Thursday, August 13, 2009

Public Health Response to Chemical Incidents

The Rand Corporation recently published a technical report that they prepared for the Department of Health and Human Services (DHHS), Public Health Preparedness and Response to Chemical and Radiological Incidents. The report looks at potential requirements for responses by local public health services to incidents involving the release of chemical or radiological contaminants. The report notes that these releases can come from a number of sources, including: chemical and nuclear plant accidents, train collisions, product tampering, and chemical terrorism” (pg xi). The authors conducted literature reviews, looked at chemical and radiological incident after action reports and conducted interviews with public health professionals from around the country. They identified a number of public health actions that formed key responses to these types of incidents. They then looked at these actions to see which ones are supported by developed, published and well understood ‘practices’. The report identifies four practices that need further development work. They are (pg xii):
“Conduct initial epidemiological investigation; “Provide public information; “Establish a victim registry and monitor long-term health; and “Monitor health conditions at shelters and mass care centers.
Conduct initial epidemiological investigation The report notes that in “the case of a chemical or radiological release that is initially unrecognized or poorly characterized, public health departments will need to use epidemiological techniques to deduce information for understanding the type, time, and/or location of the release” (pg 10). This would be most important where a deliberate release was made covertly, but it could be necessary where there was a non-catastrophic accidental release that was not detected before the medical affects were noted. The problems in this area for chemical releases deal with the initial identification that the medical problems are caused by a chemical exposure and determining which chemical is responsible for the exposure. This may be further complicated by slow on-set symptoms and the similarity of the symptoms to normal disease processes. Provide public information Once a chemical or radiological release event has occurred the public health services may be responsible for risk communication functions, including “providing instructions to individuals about sheltering or evacuating based on where they are located, how to decontaminate, what symptoms to monitor, how to determine whether medical attention is necessary, and potential treatments that may be provided” (pg 10). While actual communications may be handled through the incident command center, it will be input from public health professionals that guide those communications. Establish a victim registry and monitor long-term health Medical care for acute trauma or medical affects of chemical or radiological exposure during the incident is the responsibility of the emergency health care system. The chronic affects of the exposure will be more difficult to manage. This will require the “the creation of a registry about potentially exposed individuals including, for example, contact information, location at time of incident, duration of the exposure at that location, and symptoms” (pg 11). Monitor health conditions at shelters and mass care centers Public health professionals already have a long list of responsibilities for monitoring conditions at evacuation shelters and emergency care centers during any large scale evacuation situation. For chemical and radiological exposure events an additional concern “is monitoring contamination levels at shelters to ensure that they remain safe” (pg 12). This includes meteorologically mediated exposure (normal drift of the contaminant cloud) and contamination inadvertently brought into the shelter by the evacuees. Additionally, exposure symptoms with a lengthy time delay require constant monitoring of the shelter population. CFATS Implications High-risk chemical facilities with toxic release COI have a special responsibility to coordinate in advance of an incident with public health authorities about the chemicals on-site that could have significant off-site affects in the event of a successful chemical attack. Public health officials would then be able to plan for their response to such a terrorist attack. These plans would include:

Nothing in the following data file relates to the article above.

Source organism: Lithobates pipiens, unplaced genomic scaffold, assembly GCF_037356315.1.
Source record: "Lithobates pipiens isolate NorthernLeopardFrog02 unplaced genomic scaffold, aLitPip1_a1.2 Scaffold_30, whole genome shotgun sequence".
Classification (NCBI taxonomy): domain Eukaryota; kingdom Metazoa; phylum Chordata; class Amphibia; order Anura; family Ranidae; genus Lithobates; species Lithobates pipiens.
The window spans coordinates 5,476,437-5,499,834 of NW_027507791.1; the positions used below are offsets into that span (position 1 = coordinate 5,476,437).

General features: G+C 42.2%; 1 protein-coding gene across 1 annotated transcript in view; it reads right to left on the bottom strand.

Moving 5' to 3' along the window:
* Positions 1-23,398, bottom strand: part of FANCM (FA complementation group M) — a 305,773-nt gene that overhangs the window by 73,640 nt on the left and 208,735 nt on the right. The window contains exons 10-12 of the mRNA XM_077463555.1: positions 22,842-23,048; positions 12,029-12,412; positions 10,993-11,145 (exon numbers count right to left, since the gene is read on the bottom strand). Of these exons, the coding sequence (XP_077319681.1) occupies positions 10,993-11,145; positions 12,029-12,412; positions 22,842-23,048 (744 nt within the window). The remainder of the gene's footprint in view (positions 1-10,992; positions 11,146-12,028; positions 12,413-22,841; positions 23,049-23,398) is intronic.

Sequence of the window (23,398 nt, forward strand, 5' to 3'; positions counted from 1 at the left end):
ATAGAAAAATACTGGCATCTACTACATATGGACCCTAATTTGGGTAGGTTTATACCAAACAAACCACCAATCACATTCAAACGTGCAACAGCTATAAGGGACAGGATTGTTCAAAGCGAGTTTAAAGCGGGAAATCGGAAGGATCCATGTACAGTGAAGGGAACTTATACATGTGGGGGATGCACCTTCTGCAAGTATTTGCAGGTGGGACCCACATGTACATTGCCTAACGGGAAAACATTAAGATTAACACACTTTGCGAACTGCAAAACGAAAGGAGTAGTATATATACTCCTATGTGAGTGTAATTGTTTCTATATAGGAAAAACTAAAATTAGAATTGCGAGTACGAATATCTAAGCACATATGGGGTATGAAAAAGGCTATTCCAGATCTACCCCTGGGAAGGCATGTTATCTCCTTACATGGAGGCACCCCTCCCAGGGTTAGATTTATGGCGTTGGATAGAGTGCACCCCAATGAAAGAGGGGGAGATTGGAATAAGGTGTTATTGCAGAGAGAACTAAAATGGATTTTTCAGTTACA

Identification of symptoms of exposure. This would allow for education of emergency medical technicians and emergency room personnel on the appropriate response required for exposed patients, including initial support and stabilization needs and decontamination requirements.

Provisions for chemical monitoring. This would allow for pre-stocking emergency rooms, ambulances and shelters with appropriate devices for monitoring for chemical contamination of patients and evacuees.

Identification of appropriate treatment options. This would allow for appropriate training of local medical professionals about the most effective diagnostic and treatment options for chemical exposures that result from the successful terrorist attack.

Identification of chronic health affects. This would allow the public health agencies to plan for the establishment of exposure registries and identify what follow-up actions would be necessary.

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